Rare Replica: 1980 Shay Roadster Model A – Sold?
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February 17, 2023, Update – We confirmed the seller of this “Classifind” deleted their listing, so we’re now able to call this one “SOLD!” While this one got away, please reach out either by email or call us directly if you’d like to be informed when we come across something similar.
January 7, 2023 Update – The seller replaced their expiring Craigslist ad with a fresh listing. In it, the pictures, description, and $19,500 asking price all remain the same.
Replicas are an intriguing subset of the collector car market. For years, a replica was looked at scornfully as a cheap imitation that indicated one couldn’t afford the real thing. And while there are many bad replicas out there, there are also several high-quality ones that were built to a decent standard and offer a much more pleasant driving experience owing to modern mechanicals and some creature comforts that didn’t exist in the genuine article. The Shay Model A Roadster is a perfect example of this, as it was built in the late 70s on a proper assembly line with several improvements over your grandpa’s car. We found a limited-production Shay roadster on Craigslist in January 2023 in northern Virginia with under 22,000 original miles for $19,500. Comparing that price against the Classic.com model guide shows that the seller asked for more than what the other example sold in the last few years went for, pegged at $7,700.
If you’re like me, you may remember looking through the back pages of car magazines. In addition to seeing vehicles sold for a pittance against what they’re now worth, you also saw full- and half-page ads for companies building replicas of those cars we couldn’t afford. Porsche Speedsters were a common replica offering, along with Jaguar E-Type clones and a replica that looked just like the Ferrari Daytona Don Johnson drove in Miami Vice. The upshot of these cars is that they were generally well-constructed and may have even driven better than the specimen they were based on. The Daytona, for example, typically used a Chevrolet powerplant, which made maintenance costs far more manageable than what an actual Daytona would cost service (and insure, for that matter.) With that in mind, you can see why nowadays, the WRX-powered Beck roadsters – the popular Porsche 550 tribute – is such a sought-after car. It has classic looks, robust construction, and an easily modified and serviced powerplant.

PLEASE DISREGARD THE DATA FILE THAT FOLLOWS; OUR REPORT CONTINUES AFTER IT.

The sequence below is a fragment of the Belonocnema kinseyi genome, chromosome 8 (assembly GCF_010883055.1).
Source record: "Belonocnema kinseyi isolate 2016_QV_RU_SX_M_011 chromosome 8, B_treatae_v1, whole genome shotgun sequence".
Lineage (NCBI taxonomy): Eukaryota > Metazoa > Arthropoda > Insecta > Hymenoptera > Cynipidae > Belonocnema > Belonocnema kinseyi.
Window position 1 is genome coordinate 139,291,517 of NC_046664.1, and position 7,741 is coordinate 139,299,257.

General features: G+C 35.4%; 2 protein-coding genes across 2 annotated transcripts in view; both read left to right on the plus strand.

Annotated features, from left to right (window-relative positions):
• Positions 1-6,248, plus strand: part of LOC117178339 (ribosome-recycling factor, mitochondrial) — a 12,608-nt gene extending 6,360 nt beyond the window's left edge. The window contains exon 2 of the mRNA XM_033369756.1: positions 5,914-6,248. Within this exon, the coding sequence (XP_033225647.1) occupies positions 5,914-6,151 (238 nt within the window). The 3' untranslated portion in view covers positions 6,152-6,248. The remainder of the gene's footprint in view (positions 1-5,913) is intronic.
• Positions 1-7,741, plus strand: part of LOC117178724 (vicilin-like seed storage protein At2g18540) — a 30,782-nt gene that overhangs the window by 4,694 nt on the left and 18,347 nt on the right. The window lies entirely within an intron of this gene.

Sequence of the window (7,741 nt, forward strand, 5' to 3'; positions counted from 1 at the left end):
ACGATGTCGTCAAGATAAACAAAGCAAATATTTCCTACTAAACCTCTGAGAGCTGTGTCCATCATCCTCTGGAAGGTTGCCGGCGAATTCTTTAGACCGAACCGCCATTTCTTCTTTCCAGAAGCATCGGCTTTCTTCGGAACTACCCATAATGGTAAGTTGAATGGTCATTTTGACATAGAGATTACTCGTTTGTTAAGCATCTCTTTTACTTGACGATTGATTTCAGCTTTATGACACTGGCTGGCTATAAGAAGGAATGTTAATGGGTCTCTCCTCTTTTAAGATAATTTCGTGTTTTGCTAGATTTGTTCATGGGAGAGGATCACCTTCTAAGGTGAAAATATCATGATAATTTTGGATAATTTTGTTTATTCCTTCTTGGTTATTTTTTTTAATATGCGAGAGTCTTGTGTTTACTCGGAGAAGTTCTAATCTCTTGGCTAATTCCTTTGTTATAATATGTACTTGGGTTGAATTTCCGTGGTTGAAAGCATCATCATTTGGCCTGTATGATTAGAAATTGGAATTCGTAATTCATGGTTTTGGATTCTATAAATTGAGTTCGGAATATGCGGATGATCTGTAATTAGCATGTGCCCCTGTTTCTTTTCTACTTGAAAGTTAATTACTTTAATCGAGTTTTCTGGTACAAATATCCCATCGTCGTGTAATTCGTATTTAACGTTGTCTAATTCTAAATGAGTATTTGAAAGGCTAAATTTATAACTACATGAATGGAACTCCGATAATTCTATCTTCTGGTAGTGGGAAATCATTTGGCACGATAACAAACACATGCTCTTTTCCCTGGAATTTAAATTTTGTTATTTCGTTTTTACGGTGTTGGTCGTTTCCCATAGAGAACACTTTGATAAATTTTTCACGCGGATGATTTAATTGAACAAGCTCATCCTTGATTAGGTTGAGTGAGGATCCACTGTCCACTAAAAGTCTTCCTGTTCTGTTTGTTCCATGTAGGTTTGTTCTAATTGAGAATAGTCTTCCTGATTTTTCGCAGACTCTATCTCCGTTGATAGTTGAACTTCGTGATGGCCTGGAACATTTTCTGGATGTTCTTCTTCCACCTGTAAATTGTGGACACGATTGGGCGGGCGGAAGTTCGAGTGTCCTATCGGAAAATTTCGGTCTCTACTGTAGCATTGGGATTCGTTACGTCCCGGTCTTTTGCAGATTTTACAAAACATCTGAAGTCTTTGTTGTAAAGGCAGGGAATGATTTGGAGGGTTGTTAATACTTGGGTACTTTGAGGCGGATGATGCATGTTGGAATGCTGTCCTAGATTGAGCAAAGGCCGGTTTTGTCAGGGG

The Shay Model A YouTube Channel features this startup and driving video of a similar Shay Model A replica:
The Shay Model A tribute was limited to 5,000 units and constructed in the late 1970s on a modern frame with Ford Pinto running gear. Making a touch under 90 horsepower, the replica Model was infinitely more powerful than the real car. While a Model A isn’t the car many of us think of buying when looking to save a few bucks via the replica route, it was more intended to be used as a marketing ploy by Ford to get more customers in the showroom. I can’t say whether it worked, as the company itself didn’t stick around very long, filing for bankruptcy in 1982. This was not necessarily due to quality control issues; in fact, quite the opposite, as orders outpaced resources quite quickly, owing to the tedious assembly process Shay employed. The end result was a sympathetic tribute car with running gear that greatly improved the driving experience of owning a Model A. In many ways, it seems like one of the earlier examples of “restomodding” a classic car or truck. The seller’s Shay Model A appears in excellent condition, owing to its many years of indoor storage. These don’t come up for sale often, so reach out to the seller soon if you’ve been on the hunt.
Here’s the seller’s description:
“1980 Shay Roadster Model A replica
2.8L 4 cylinder Ford Engine
4 speed manual transmission
Factory built car, not a kit
Garage kept – heated garage
The Ford Shay Roadster was a venture involving Shay Motors Corporation and Ford Motor Company in the late Seventies and early Eighties. Founder Harry J. Shay decided to build a limited run of replicas of the 1920s Ford Model A Roadster, wrapping modern mechanicals and underpinnings with a retro body. The vehicles were built in Michigan and sold through Ford’s network of automobile dealers. The model was produced in five body styles, including a pickup truck and panel truck. This 1980 Ford Shay Roadster has just 21,579 miles on the clock and has been kept in a heated garage.
Exterior and Interior
This 1980 Ford Shay Roadster features a fiberglass body that is clothed in a shade of white known as “Eggshell” that highlights its 1920s profile and design. This car is a drop-top or convertible, with a contrasting black hood that can be lowered. Headlamps, mirrors, grille, and details are chromed, whilst a pair of black-painted horns adorn the front grille. This example comes with 18-inch spoked wheels wrapped in whitewall tires, plus dual front fender-mounted spare wheels with whitewall tires. An externally mounted black luggage trunk is at the rear, which is necessary as the rear portion of the bodywork contains the rumble seat – a boot-mounted seat beneath a cover. Keeping in tune with the 1920s exterior, the black interior features period-correct gauges, a bench seat for the driver and front passenger, and a two-spoke steering wheel.
While the body appearance is from the 1920s, the mechanicals are from the Seventies. This 1980 Ford Shay Roadster is powered by Ford’s 140ci (2.8L) four-cylinder gasoline engine that was found in the Ford Pinto, driving the rear wheels through a four-speed transmission. The engine put out 88bhp. The Shay Roadster features the independent front suspension and rack-and-pinion steering gear from the Pinto, as well as disc brakes up front and drums at the rear.”
Replica reality: would you drive a replica if it meant you could enjoy a classic without the penalties of age?